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Wednesday, June 22, 2022

The Perfect Setting


     Setting is as integral to a story as the characters and plot. It can also be important to backstory. When I was developing the backstory for Anna, the protagonist in The Legacy, I needed her to be from a location in Denmark that was just north of the German-occupied area of South Jutland in 1874. Farming had to be a major occupation in the area. I also wanted to be able to locate Anna’s family home near a sizable city, where her brother could have been employed by a brewery.


Photo is property of author

     At the time I had not been to Denmark so I looked at a map from the period and selected the city of Vejle. I researched the area enough to know it fit my basic criteria. Now that I’ve visited the city, I’ve learned that Vejle’s beauty and history make it a worthy main character.

     The city is situated in eastern Jutland. Businesses and residences stand in river valleys and on the slopes of wooded hills. Green trees provide a lovely backdrop for the numerous brick structures and tiled roofs.

Photo by K.A. Knudsen

     Vejle’s name comes from an Old Danish word meaning “ford,” because the city is located at the convergence of the Vejle and Greis Rivers at the head of the Vejle Fjord. In Viking times, area wetlands had to be crossed by the Ravning Bridge, a nearly half-mile wooden structure. Remnants of the bridge which were discovered buried in the ground date back to ca.890-985 AD. It is believed to have been built by Harold Bluetooth and his people, but its purpose is uncertain. Archaeologists’ theories vary from the bridge being built quickly for troop transport to more mundane purposes such as allowing traders to transport wares over the swampy area.

Photo via Wiki Commons

     The first known recorded mention of the city dates back to 1256, but archaeological digs in downtown Vejle have discovered that there were homes in the area as far back as 1100. The current St. Nicolai Church building, in the same downtown area, dates to the 13th century. Dedicated to the patron saint of merchants and seafarers, the original church was built in late Romanesque style. Renovations have occurred over the centuries especially after incurring serious damage during the Thirty Years War (1618-1848). Since then there have been several major updates, the most recent being in the 1960s. The church houses many artifacts, including the remains of the Haraldskær Woman, one of the best preserved of the Iron Age bog bodies, on display in a glass-covered sarcophagus.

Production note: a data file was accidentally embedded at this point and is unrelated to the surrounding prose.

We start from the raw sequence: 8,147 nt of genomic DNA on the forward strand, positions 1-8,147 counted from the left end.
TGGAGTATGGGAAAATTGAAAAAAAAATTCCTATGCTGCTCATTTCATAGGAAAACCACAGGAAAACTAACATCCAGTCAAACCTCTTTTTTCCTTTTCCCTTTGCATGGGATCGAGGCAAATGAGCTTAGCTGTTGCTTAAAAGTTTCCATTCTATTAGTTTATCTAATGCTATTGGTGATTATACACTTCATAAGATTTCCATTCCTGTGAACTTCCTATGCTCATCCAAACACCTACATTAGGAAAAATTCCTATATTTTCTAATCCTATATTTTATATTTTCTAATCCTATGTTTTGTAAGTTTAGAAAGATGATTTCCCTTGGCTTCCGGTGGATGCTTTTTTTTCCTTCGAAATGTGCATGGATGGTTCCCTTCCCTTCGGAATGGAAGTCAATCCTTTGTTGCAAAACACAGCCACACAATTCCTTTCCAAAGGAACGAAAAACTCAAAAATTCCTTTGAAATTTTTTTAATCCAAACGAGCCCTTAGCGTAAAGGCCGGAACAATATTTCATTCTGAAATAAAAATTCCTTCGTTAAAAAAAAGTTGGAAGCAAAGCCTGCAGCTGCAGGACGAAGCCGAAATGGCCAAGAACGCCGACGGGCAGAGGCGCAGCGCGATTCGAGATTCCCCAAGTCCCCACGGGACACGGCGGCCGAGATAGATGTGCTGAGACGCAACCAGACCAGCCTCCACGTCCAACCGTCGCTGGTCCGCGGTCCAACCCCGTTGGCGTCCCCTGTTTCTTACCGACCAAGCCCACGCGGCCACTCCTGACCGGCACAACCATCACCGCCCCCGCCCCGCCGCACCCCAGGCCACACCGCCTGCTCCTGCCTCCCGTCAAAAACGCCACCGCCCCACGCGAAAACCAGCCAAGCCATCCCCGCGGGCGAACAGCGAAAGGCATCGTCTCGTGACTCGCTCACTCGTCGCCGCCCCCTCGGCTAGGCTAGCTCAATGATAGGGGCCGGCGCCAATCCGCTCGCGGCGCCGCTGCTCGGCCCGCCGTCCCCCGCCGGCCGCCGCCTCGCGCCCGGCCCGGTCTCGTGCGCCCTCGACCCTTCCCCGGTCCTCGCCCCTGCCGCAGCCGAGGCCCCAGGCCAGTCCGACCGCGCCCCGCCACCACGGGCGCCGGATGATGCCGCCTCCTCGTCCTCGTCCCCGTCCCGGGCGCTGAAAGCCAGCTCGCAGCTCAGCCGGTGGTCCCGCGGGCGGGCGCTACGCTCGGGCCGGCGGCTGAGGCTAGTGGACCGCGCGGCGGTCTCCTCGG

During the Middle Ages, Vejle was an important market town. Through the 1500s and into the 1600s, the town experienced prosperity and growth, benefiting from rising exports. Vejle continued to develop along those lines up to the mid-17th century. In the late 17th and early 18th centuries, the population decreased due to plague and war.

Photo is property of author

     The 1801 census showed that Vejle had approximately 1,300 townspeople. In 1827, a new harbor was established on the fjord, and in the latter part of the 19th century, a railroad station and modern utilities set the town on the path to continued growth. Today, the city’s population is approximately 59,000.

     Although my selection was somewhat serendipitous, Vejle is a noble town near which to situate the fictional ancestral home of Anna and the other characters in the Stryker Legacy series.

 Ann Markim




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  1. Thanks for this fascinating account of the history and setting of Vejie. It does look attractive from your photos and sounds attractive and interesting from your blog. I agree with you about how vital setting can be in fiction.

    1. Thank you, Lindsay. It was fun to finally see the city I had read so much about.

  2. What a beautiful place, and a perfect setting. It does surprise me how often we chose a place, and find that other parts of the story fall into place around that setting. I once set a proposed murder in a city, only to find that the unique in-depth scientific research and innovations in the area were exactly what I needed. There seems to be something creative people can draw on out there!

    1. Yes, sometimes it feels like the muse who inspired the story is helping details fall into place. Writing is so much fun when that happens.

  3. Serendipity. What a place that sounds to be. Wow. Doris